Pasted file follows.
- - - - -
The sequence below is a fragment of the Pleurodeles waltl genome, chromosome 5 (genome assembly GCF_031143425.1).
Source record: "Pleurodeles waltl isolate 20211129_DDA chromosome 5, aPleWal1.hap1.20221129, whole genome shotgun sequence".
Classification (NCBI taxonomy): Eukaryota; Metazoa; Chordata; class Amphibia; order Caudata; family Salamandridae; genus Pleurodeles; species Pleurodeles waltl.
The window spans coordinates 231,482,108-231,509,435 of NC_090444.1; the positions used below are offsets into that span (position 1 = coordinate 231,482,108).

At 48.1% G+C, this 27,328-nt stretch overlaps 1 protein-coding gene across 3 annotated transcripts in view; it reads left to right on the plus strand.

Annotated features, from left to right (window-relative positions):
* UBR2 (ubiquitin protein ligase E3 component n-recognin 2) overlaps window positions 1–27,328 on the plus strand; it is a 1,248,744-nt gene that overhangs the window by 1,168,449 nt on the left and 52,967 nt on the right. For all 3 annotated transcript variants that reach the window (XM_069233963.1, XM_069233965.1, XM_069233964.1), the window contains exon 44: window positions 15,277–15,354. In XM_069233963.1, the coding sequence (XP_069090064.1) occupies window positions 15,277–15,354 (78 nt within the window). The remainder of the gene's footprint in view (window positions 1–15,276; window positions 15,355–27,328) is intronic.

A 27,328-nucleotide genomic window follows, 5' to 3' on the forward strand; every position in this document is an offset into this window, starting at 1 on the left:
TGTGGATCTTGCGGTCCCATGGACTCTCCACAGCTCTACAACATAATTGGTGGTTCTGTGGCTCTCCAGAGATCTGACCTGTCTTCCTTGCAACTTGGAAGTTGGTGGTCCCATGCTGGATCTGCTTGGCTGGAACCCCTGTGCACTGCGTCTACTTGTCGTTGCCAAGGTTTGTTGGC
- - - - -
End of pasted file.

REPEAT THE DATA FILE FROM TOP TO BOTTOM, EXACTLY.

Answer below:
The sequence below is a fragment of the Pleurodeles waltl genome, chromosome 5 (genome assembly GCF_031143425.1).
Source record: "Pleurodeles waltl isolate 20211129_DDA chromosome 5, aPleWal1.hap1.20221129, whole genome shotgun sequence".
Classification (NCBI taxonomy): Eukaryota; Metazoa; Chordata; class Amphibia; order Caudata; family Salamandridae; genus Pleurodeles; species Pleurodeles waltl.
The window spans coordinates 231,482,108-231,509,435 of NC_090444.1; the positions used below are offsets into that span (position 1 = coordinate 231,482,108).

At 48.1% G+C, this 27,328-nt stretch overlaps 1 protein-coding gene across 3 annotated transcripts in view; it reads left to right on the plus strand.

Annotated features, from left to right (window-relative positions):
* UBR2 (ubiquitin protein ligase E3 component n-recognin 2) overlaps window positions 1–27,328 on the plus strand; it is a 1,248,744-nt gene that overhangs the window by 1,168,449 nt on the left and 52,967 nt on the right. For all 3 annotated transcript variants that reach the window (XM_069233963.1, XM_069233965.1, XM_069233964.1), the window contains exon 44: window positions 15,277–15,354. In XM_069233963.1, the coding sequence (XP_069090064.1) occupies window positions 15,277–15,354 (78 nt within the window). The remainder of the gene's footprint in view (window positions 1–15,276; window positions 15,355–27,328) is intronic.

A 27,328-nucleotide genomic window follows, 5' to 3' on the forward strand; every position in this document is an offset into this window, starting at 1 on the left:
TGTGGATCTTGCGGTCCCATGGACTCTCCACAGCTCTACAACATAATTGGTGGTTCTGTGGCTCTCCAGAGATCTGACCTGTCTTCCTTGCAACTTGGAAGTTGGTGGTCCCATGCTGGATCTGCTTGGCTGGAACCCCTGTGCACTGCGTCTACTTGTCGTTGCCAAGGTTTGTTGGC